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Senior Decision Day: Administration’s Failure

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For many seniors, getting accepted into college is a huge deal. They may post on social media, and go around telling their friends, but announcing it in front of the entire school is not something seniors see as “fun”.

    While the idea is intended as a way for seniors to find other people going to the same college as them, it can often be degrading for people thinking of going to community colleges, or taking a break, or gap year from school. The stigma around community college, especially Washtenaw Community College, (WCC) is not something seniors would like to deal with in front of their peers. For many, community college is a gateway to other, larger, universities. It may also help students boost their grades, and show universities that they are able to handle adulthood, as well as keeping up with a course.

    College decision day also strengthens the idea of many Ann Arbor students that they MUST go to U of M, since so many seniors end up going there. This causes many students to stress more than they should over SAT scores, and their GPA’s. Especially during junior year, because colleges look a lot at sophomore and junior year. The stress students experience due to the high expectations of needing to get into U of M, which has an acceptance rate of 28.6%, causes a large deterioration of their mental health.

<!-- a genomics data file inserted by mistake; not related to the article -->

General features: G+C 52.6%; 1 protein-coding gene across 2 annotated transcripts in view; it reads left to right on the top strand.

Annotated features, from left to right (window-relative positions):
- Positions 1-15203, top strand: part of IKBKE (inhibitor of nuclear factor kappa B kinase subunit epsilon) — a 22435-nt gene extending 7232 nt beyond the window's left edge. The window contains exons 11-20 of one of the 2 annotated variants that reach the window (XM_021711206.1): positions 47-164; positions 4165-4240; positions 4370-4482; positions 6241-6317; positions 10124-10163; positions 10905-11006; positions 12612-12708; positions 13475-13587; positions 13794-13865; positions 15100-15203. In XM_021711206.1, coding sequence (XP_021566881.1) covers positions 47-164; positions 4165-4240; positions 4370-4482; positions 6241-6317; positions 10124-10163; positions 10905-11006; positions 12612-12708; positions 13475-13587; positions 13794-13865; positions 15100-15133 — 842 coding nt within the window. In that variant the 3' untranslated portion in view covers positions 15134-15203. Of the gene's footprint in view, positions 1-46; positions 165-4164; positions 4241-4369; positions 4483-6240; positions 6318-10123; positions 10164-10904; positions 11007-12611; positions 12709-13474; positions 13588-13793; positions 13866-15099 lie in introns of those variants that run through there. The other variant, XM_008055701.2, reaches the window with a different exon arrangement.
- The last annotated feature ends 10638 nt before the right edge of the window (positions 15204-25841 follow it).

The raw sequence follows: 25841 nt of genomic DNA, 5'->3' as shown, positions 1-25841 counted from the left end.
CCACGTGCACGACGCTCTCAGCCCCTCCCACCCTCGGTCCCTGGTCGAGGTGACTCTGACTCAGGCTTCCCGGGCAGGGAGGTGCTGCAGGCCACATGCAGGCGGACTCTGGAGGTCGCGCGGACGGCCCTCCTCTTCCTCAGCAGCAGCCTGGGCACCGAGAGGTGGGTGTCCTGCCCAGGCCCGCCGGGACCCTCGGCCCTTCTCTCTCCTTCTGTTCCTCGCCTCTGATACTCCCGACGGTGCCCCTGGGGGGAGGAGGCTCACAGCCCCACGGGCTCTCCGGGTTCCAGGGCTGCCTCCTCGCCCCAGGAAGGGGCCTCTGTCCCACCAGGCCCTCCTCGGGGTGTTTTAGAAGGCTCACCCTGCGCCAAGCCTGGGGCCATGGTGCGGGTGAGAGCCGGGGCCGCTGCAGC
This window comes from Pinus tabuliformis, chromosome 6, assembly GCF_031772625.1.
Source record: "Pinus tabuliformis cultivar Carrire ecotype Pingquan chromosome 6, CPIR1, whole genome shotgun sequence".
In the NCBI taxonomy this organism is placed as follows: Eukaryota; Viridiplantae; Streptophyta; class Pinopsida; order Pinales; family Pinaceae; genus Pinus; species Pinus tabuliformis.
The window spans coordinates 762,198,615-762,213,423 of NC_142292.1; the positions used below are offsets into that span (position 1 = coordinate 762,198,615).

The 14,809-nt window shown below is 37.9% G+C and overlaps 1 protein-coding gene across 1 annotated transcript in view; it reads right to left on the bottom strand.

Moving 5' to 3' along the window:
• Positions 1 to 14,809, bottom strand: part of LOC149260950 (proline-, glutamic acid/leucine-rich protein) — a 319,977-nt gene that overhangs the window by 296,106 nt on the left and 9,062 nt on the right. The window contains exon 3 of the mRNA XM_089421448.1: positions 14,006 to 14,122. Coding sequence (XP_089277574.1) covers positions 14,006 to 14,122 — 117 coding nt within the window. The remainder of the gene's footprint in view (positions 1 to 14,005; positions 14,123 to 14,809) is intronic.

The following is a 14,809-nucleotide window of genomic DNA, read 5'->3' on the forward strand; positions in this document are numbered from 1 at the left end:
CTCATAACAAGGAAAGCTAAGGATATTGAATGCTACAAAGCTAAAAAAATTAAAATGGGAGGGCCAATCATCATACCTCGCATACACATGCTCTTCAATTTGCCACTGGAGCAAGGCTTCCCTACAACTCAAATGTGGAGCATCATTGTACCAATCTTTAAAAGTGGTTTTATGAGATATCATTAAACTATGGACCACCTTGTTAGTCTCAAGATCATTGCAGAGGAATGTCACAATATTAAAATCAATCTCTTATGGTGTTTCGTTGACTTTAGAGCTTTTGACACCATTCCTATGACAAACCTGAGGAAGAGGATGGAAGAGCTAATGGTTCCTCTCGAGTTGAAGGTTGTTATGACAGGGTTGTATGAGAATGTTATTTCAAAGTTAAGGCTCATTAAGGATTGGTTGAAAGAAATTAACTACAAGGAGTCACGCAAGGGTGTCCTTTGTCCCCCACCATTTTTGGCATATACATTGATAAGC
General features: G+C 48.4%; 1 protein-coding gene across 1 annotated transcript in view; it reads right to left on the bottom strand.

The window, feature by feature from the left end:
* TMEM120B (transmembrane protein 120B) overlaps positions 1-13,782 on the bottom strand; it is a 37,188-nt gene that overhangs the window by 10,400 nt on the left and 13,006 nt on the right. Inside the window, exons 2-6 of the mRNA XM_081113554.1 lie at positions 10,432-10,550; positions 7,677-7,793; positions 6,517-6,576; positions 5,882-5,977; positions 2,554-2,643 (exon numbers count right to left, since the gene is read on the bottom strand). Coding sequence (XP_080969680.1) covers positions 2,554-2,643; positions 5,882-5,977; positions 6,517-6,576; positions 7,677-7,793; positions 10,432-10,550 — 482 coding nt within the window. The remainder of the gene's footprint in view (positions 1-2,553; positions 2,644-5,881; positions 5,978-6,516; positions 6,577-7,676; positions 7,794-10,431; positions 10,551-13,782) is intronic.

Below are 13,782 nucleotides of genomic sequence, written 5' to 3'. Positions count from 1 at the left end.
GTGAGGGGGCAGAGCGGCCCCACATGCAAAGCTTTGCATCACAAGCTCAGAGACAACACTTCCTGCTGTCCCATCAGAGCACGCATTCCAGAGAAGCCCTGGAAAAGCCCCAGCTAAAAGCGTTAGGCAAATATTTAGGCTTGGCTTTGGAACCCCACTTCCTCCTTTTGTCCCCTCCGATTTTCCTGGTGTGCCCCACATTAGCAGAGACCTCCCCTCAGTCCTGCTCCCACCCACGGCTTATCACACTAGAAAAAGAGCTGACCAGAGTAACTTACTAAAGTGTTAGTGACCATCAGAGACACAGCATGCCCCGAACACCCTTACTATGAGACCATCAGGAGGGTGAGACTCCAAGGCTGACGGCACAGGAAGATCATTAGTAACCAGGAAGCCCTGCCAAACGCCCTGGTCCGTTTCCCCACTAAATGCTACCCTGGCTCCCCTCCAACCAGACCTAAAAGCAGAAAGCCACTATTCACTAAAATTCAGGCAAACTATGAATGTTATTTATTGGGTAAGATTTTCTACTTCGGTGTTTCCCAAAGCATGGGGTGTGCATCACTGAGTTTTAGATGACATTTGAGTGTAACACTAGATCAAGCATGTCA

Hosting a College Decision Day in which only seniors who chose to go, or who signed up to go would be much more convenient. That way, students wouldn’t miss classes, and it would give administrators a much better idea of how many people to expect, and how much time is required for the seniors to announce their decisions. The whole school does not need to hear where seniors are going. Putting it bluntly, most underclassmen only know 5-10 seniors at most, and will either leave halfway through the assembly, or just not show up to school.

    The intense dislike of the idea of a College Decision Assembly was proven in the fact that only about fifty seniors actually showed up. This caused the already out of place schedule to get further messed around, and confusion for many students.

    Overall, a College Decision Day is a driver for anxiety, and stress for all classes, whether it’s worrying about judgement from peers, stigma around community college, or stressing about grades and scores more than is needed. Administration should consider other alternatives to this idea, as it has demonstrated itself as not the best idea, and while there are good intentions surrounding it, many fail to see this.

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